The Trump administration is rolling back on two of former president Barack Obama’s key protections for students against fraud and unscrupulous loan providers. For-profit colleges are hailing the change as an end to the ‘ideological assault’ on the sector – but so are black advocacy groups.
Claims of high drop-out rates are alarmist – Report
Claims by critics in the Australian media that universities are facing a crisis of rising student drop-out rates because of poor admission standards, ill-prepared students and increasing enrolments have been rejected by a new report, which describes the claims as “unnecessarily alarmist and not borne out by the facts”.
Still a long way to go on internationalisation
While China has successfully coped with pressure to increase internationalisation and research outputs, India and Brazil face a number of issues if they are to improve their higher education systems, from widening access to boosting their international profile.
US student mobility trends in a global context
What are the key developments shaping student mobility in the United States and globally, what are the key concerns and how much impact are recent political developments, particularly the rise of nationalism around the world, having on higher education?
Mobilising students to add value to higher education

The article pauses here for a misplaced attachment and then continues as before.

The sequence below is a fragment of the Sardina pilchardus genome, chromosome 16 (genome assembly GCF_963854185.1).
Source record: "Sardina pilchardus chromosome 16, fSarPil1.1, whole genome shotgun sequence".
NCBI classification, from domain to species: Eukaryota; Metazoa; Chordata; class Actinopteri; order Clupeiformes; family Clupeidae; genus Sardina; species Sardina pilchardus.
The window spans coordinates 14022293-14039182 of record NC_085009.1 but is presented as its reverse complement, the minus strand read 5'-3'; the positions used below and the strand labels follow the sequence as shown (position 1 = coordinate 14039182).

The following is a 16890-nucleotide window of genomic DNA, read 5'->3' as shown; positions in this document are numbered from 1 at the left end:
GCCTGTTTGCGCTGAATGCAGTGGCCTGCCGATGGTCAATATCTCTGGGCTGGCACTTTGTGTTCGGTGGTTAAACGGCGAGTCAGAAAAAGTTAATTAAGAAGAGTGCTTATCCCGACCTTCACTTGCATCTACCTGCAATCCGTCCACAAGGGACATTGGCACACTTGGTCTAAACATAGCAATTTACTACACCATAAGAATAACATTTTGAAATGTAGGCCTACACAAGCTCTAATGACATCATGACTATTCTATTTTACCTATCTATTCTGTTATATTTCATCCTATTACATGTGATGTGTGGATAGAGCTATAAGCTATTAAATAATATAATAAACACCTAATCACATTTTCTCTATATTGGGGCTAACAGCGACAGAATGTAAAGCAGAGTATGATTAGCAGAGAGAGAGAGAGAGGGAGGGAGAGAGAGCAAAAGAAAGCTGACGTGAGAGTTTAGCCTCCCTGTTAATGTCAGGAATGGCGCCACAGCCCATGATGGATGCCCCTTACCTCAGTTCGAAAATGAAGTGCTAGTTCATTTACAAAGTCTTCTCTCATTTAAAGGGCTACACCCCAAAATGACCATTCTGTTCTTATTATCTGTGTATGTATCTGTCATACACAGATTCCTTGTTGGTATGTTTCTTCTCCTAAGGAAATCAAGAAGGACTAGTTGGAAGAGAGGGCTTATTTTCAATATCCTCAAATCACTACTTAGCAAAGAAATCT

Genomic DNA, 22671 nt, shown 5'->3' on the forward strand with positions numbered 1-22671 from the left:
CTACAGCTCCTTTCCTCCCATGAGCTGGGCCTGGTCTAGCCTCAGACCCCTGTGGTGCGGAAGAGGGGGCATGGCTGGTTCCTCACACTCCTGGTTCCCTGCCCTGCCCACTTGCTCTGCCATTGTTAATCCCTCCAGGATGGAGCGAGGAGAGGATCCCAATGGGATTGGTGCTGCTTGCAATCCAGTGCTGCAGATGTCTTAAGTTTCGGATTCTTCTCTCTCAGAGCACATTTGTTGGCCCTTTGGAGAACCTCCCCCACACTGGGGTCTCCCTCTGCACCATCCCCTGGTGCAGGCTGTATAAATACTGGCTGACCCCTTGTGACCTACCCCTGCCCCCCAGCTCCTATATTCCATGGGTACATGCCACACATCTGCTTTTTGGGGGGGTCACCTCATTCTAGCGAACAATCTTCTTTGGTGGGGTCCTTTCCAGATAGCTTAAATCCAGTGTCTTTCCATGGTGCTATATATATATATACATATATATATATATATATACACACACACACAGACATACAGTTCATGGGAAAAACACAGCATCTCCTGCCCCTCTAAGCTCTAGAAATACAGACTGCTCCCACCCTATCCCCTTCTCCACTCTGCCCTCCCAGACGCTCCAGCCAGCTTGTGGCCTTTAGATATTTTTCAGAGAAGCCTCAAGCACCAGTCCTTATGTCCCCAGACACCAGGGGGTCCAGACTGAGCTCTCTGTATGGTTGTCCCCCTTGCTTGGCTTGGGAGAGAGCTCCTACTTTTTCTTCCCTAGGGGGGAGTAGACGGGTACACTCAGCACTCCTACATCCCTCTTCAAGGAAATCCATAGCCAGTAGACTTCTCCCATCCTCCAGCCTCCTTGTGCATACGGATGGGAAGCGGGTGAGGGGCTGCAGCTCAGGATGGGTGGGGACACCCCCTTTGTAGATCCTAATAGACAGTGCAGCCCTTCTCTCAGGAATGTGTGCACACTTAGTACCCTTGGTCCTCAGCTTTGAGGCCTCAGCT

Student partnerships with universities, based on the recognition of the value of student contributions, provides a path forward for working together to ensure equity and enhance quality from within institutions rather than students protesting on the outside.
Trend of decentralised international student support
Yulia Grinkevich and Maria Shabanova
Worldwide the idea of decentralising support for international students has been gaining popularity in recent years as it allows for multiple solutions to challenges. But universities must balance this against the onus on them to provide quality support.
Fusion of Western rationality and Aboriginal knowledge
Charles Sturt University graduates 40% more indigenous students than any other university in Australia and strives to take on board Aboriginal values, seeking to find a way of living that honours both traditional knowledge and Western rationality and contributes to 'a world worth living in'.
On whitewater be prepared for aggressive self-rescue
In times of trouble higher education institutions need to ready themselves for the turbulence ahead. That means everything from gathering intelligence and understanding the terrain to creating a viable plan and getting everyone working together.
Could this be Asia’s first world top 10 university?